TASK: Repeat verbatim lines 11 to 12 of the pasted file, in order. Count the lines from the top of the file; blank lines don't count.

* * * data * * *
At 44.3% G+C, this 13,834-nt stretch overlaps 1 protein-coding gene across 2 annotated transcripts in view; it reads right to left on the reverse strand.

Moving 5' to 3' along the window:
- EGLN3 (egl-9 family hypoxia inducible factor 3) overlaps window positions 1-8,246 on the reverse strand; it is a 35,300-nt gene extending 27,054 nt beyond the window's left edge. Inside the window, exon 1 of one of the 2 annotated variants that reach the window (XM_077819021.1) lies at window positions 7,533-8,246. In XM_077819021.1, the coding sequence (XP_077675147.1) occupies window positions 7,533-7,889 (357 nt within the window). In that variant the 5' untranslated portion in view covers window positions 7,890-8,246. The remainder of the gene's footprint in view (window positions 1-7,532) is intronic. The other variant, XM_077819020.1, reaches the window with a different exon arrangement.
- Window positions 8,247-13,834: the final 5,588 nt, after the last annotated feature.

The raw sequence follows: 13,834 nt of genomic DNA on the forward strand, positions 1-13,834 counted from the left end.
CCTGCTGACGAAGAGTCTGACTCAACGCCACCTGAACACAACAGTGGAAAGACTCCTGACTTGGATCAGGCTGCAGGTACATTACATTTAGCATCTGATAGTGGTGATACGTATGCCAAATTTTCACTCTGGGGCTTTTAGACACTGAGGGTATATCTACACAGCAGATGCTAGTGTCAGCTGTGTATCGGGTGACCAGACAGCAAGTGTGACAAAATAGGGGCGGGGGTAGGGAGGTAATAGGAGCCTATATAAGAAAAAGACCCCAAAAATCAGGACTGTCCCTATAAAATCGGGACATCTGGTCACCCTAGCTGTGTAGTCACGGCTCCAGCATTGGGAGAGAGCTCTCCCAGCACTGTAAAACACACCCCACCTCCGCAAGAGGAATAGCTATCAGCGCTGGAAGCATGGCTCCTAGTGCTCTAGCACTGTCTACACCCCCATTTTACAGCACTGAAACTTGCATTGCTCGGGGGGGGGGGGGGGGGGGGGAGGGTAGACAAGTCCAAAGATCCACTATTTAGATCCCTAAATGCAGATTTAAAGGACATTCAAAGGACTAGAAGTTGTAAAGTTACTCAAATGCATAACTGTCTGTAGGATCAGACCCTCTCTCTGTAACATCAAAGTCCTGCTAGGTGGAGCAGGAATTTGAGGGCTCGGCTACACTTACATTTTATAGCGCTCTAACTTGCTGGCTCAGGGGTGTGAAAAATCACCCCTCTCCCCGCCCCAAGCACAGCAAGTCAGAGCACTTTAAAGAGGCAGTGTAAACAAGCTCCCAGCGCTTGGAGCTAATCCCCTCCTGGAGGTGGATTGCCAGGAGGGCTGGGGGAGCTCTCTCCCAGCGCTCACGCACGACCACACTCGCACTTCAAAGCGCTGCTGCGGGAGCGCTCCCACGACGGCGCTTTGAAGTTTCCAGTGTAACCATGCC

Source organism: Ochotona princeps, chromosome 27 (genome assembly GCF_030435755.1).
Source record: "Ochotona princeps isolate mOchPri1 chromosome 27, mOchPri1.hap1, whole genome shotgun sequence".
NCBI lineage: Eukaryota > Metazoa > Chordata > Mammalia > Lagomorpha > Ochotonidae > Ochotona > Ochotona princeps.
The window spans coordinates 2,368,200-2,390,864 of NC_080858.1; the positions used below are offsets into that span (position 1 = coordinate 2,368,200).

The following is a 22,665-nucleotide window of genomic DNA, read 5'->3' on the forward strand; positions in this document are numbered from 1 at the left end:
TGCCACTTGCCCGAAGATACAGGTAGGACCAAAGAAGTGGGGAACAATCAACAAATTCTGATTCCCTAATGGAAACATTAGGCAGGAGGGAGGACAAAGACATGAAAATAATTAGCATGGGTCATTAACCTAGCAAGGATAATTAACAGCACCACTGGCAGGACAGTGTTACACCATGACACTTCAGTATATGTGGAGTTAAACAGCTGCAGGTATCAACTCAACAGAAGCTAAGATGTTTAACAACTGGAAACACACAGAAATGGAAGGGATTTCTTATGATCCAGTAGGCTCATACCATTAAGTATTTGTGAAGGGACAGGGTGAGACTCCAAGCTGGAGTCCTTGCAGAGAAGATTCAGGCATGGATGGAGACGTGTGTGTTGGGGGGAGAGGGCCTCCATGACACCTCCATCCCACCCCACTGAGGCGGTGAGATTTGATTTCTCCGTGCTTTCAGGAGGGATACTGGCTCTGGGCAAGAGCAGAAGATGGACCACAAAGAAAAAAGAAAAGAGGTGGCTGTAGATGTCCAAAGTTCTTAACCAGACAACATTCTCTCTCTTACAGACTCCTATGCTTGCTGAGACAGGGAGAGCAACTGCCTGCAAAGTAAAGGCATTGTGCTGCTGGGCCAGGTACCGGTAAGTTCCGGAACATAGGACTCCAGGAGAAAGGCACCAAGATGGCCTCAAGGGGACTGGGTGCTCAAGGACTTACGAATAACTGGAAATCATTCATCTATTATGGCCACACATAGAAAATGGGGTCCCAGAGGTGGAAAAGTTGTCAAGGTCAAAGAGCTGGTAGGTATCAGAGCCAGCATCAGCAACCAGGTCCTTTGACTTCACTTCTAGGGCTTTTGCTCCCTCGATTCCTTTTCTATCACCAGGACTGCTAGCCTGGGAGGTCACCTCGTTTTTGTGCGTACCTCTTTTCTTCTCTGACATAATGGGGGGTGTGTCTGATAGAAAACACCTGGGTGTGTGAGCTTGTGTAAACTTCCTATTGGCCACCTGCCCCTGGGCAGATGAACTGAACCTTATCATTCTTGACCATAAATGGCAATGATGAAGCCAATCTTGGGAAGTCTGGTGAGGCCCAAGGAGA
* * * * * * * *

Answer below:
The following is a 22,665-nucleotide window of genomic DNA, read 5'->3' on the forward strand; positions in this document are numbered from 1 at the left end:
TGCCACTTGCCCGAAGATACAGGTAGGACCAAAGAAGTGGGGAACAATCAACAAATTCTGATTCCCTAATGGAAACATTAGGCAGGAGGGAGGACAAAGACATGAAAATAATTAGCATGGGTCATTAACCTAGCAAGGATAATTAACAGCACCACTGGCAGGACAGTGTTACACCATGACACTTCAGTATATGTGGAGTTAAACAGCTGCAGGTATCAACTCAACAGAAGCTAAGATGTTTAACAACTGGAAACACACAGAAATGGAAGGGATTTCTTATGATCCAGTAGGCTCATACCATTAAGTATTTGTGAAGGGACAGGGTGAGACTCCAAGCTGGAGTCCTTGCAGAGAAGATTCAGGCATGGATGGAGACGTGTGTGTTGGGGGGAGAGGGCCTCCATGACACCTCCATCCCACCCCACTGAGGCGGTGAGATTTGATTTCTCCGTGCTTTCAGGAGGGATACTGGCTCTGGGCAAGAGCAGAAGATGGACCACAAAGAAAAAAGAAAAGAGGTGGCTGTAGATGTCCAAAGTTCTTAACCAGACAACATTCTCTCTCTTACAGACTCCTATGCTTGCTGAGACAGGGAGAGCAACTGCCTGCAAAGTAAAGGCATTGTGCTGCTGGGCCAGGTACCGGTAAGTTCCGGAACATAGGACTCCAGGAGAAAGGCACCAAGATGGCCTCAAGGGGACTGGGTGCTCAAGGACTTACGAATAACTGGAAATCATTCATCTATTATGGCCACACATAGAAAATGGGGTCCCAGAGGTGGAAAAGTTGTCAAGGTCAAAGAGCTGGTAGGTATCAGAGCCAGCATCAGCAACCAGGTCCTTTGACTTCACTTCTAGGGCTTTTGCTCCCTCGATTCCTTTTCTATCACCAGGACTGCTAGCCTGGGAGGTCACCTCGTTTTTGTGCGTACCTCTTTTCTTCTCTGACATAATGGGGGGTGTGTCTGATAGAAAACACCTGGGTGTGTGAGCTTGTGTAAACTTCCTATTGGCCACCTGCCCCTGGGCAGATGAACTGAACCTTATCATTCTTGACCATAAATGGCAATGATGAAGCCAATCTTGGGAAGTCTGGTGAGGCCCAAGGAGA